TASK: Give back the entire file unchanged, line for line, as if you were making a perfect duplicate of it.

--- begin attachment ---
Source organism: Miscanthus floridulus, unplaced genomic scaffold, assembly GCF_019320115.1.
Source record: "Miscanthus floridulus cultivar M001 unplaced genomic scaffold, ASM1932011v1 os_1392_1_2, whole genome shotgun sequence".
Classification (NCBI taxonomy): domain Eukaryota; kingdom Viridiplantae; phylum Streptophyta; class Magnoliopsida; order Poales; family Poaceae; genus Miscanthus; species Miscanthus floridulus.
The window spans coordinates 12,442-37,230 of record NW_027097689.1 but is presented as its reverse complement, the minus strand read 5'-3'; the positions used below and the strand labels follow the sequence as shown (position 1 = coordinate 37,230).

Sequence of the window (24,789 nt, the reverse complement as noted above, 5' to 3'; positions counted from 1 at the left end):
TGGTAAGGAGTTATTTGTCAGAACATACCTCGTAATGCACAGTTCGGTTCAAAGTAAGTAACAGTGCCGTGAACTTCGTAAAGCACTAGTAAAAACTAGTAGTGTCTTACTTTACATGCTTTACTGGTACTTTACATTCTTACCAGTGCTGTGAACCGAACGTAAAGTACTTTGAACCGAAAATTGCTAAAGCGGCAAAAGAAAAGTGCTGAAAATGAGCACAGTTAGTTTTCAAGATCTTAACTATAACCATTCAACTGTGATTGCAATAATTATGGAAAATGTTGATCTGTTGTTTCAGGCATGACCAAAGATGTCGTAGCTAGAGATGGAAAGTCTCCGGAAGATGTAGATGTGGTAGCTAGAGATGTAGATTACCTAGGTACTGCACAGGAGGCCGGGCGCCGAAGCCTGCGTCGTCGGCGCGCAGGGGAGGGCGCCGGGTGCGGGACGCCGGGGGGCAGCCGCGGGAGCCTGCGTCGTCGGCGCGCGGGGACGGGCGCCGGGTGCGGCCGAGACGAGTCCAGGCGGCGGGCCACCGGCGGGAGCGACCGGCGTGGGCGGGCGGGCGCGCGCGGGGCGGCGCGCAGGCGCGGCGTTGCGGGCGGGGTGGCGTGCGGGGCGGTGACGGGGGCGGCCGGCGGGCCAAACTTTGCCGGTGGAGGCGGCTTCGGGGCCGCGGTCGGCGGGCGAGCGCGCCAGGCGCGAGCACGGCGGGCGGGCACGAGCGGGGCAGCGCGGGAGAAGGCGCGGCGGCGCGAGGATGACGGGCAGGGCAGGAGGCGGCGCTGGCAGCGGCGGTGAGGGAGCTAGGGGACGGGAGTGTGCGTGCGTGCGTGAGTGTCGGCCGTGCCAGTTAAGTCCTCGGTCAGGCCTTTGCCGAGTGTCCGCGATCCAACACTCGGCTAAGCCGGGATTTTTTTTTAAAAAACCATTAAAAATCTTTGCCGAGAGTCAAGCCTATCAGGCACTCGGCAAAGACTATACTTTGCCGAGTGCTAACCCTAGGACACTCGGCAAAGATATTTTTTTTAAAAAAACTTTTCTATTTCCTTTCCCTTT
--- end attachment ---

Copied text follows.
Source organism: Miscanthus floridulus, unplaced genomic scaffold, assembly GCF_019320115.1.
Source record: "Miscanthus floridulus cultivar M001 unplaced genomic scaffold, ASM1932011v1 os_1392_1_2, whole genome shotgun sequence".
Classification (NCBI taxonomy): domain Eukaryota; kingdom Viridiplantae; phylum Streptophyta; class Magnoliopsida; order Poales; family Poaceae; genus Miscanthus; species Miscanthus floridulus.
The window spans coordinates 12,442-37,230 of record NW_027097689.1 but is presented as its reverse complement, the minus strand read 5'-3'; the positions used below and the strand labels follow the sequence as shown (position 1 = coordinate 37,230).

Sequence of the window (24,789 nt, the reverse complement as noted above, 5' to 3'; positions counted from 1 at the left end):
TGGTAAGGAGTTATTTGTCAGAACATACCTCGTAATGCACAGTTCGGTTCAAAGTAAGTAACAGTGCCGTGAACTTCGTAAAGCACTAGTAAAAACTAGTAGTGTCTTACTTTACATGCTTTACTGGTACTTTACATTCTTACCAGTGCTGTGAACCGAACGTAAAGTACTTTGAACCGAAAATTGCTAAAGCGGCAAAAGAAAAGTGCTGAAAATGAGCACAGTTAGTTTTCAAGATCTTAACTATAACCATTCAACTGTGATTGCAATAATTATGGAAAATGTTGATCTGTTGTTTCAGGCATGACCAAAGATGTCGTAGCTAGAGATGGAAAGTCTCCGGAAGATGTAGATGTGGTAGCTAGAGATGTAGATTACCTAGGTACTGCACAGGAGGCCGGGCGCCGAAGCCTGCGTCGTCGGCGCGCAGGGGAGGGCGCCGGGTGCGGGACGCCGGGGGGCAGCCGCGGGAGCCTGCGTCGTCGGCGCGCGGGGACGGGCGCCGGGTGCGGCCGAGACGAGTCCAGGCGGCGGGCCACCGGCGGGAGCGACCGGCGTGGGCGGGCGGGCGCGCGCGGGGCGGCGCGCAGGCGCGGCGTTGCGGGCGGGGTGGCGTGCGGGGCGGTGACGGGGGCGGCCGGCGGGCCAAACTTTGCCGGTGGAGGCGGCTTCGGGGCCGCGGTCGGCGGGCGAGCGCGCCAGGCGCGAGCACGGCGGGCGGGCACGAGCGGGGCAGCGCGGGAGAAGGCGCGGCGGCGCGAGGATGACGGGCAGGGCAGGAGGCGGCGCTGGCAGCGGCGGTGAGGGAGCTAGGGGACGGGAGTGTGCGTGCGTGCGTGAGTGTCGGCCGTGCCAGTTAAGTCCTCGGTCAGGCCTTTGCCGAGTGTCCGCGATCCAACACTCGGCTAAGCCGGGATTTTTTTTTAAAAAACCATTAAAAATCTTTGCCGAGAGTCAAGCCTATCAGGCACTCGGCAAAGACTATACTTTGCCGAGTGCTAACCCTAGGACACTCGGCAAAGATATTTTTTTTAAAAAAACTTTTCTATTTCCTTTCCCTTT